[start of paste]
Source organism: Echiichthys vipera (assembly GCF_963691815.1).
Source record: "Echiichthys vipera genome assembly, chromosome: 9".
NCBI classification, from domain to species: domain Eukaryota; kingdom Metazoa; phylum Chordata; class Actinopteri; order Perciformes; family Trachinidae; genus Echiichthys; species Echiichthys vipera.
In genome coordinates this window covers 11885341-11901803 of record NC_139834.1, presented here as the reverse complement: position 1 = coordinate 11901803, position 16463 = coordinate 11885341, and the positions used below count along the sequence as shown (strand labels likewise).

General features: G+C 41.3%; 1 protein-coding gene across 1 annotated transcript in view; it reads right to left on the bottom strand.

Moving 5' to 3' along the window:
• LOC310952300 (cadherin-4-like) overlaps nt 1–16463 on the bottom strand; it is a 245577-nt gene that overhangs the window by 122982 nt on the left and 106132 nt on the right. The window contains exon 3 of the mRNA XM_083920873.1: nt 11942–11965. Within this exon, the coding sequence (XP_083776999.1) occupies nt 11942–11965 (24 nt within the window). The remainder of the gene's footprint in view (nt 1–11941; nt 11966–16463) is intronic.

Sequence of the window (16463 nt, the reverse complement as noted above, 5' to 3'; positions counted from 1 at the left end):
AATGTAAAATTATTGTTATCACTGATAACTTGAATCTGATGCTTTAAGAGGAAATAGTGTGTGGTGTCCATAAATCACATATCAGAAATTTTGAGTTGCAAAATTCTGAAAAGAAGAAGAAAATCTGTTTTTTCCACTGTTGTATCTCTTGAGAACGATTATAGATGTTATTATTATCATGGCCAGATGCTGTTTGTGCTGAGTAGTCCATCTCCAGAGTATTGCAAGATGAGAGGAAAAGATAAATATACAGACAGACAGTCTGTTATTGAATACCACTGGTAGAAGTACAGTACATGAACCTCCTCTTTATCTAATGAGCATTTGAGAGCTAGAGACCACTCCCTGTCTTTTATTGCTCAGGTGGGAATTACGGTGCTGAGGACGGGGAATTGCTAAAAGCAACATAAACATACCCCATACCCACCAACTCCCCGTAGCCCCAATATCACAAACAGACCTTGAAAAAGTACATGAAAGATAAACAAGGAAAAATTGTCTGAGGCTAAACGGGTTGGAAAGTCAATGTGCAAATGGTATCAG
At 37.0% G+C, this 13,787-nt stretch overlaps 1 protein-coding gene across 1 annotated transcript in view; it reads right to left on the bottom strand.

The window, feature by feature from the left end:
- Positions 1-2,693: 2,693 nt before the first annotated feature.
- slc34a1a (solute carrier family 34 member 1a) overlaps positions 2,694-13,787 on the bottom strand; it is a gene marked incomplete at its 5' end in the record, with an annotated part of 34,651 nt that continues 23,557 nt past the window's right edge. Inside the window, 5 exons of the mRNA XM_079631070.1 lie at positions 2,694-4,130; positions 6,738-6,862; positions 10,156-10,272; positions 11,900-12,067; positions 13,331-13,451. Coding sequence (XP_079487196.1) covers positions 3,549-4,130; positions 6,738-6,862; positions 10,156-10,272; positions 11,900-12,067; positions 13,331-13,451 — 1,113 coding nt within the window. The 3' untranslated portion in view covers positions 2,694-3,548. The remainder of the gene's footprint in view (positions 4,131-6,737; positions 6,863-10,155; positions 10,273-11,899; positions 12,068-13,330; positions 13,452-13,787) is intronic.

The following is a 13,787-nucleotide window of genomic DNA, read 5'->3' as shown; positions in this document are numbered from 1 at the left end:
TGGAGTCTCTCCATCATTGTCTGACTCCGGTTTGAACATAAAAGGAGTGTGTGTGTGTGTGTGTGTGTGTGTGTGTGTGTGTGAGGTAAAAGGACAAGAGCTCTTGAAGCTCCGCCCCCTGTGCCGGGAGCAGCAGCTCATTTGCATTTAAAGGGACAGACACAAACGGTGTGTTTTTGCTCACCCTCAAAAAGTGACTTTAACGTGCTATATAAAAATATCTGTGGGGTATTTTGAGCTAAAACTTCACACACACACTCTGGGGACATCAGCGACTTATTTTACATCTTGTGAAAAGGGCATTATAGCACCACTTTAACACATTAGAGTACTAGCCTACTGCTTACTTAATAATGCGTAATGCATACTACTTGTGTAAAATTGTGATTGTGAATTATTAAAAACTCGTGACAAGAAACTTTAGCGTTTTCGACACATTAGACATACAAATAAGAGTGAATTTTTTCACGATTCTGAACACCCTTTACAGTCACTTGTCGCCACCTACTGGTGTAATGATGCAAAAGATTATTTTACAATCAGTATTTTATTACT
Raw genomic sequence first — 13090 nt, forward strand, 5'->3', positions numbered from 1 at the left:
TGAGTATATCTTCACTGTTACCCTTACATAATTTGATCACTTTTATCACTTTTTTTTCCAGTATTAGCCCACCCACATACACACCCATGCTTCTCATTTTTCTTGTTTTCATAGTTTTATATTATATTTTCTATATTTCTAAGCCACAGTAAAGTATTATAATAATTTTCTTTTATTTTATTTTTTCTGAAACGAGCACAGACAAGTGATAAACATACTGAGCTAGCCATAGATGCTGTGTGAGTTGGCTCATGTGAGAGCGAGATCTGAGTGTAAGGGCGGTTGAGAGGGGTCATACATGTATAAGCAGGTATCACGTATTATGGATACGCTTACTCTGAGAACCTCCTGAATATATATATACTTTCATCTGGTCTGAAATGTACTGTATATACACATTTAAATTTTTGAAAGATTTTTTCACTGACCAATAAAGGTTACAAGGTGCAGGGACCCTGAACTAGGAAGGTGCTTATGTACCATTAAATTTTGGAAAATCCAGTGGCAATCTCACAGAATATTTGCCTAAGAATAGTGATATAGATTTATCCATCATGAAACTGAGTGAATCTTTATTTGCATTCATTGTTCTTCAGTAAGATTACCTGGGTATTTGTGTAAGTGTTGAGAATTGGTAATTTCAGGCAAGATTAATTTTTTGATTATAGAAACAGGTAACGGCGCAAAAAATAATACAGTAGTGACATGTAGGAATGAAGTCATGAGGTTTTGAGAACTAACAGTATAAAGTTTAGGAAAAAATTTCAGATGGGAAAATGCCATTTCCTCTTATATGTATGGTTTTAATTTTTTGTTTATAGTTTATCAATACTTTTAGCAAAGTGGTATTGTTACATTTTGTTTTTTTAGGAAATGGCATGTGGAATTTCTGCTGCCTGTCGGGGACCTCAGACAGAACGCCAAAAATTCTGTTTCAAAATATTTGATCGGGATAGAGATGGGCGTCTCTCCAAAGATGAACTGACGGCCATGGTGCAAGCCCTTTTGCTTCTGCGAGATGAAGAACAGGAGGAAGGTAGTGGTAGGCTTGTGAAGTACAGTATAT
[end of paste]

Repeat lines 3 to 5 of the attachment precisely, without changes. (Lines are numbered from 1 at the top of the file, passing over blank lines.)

NCBI classification, from domain to species: domain Eukaryota; kingdom Metazoa; phylum Chordata; class Actinopteri; order Perciformes; family Trachinidae; genus Echiichthys; species Echiichthys vipera.
In genome coordinates this window covers 11885341-11901803 of record NC_139834.1, presented here as the reverse complement: position 1 = coordinate 11901803, position 16463 = coordinate 11885341, and the positions used below count along the sequence as shown (strand labels likewise).

General features: G+C 41.3%; 1 protein-coding gene across 1 annotated transcript in view; it reads right to left on the bottom strand.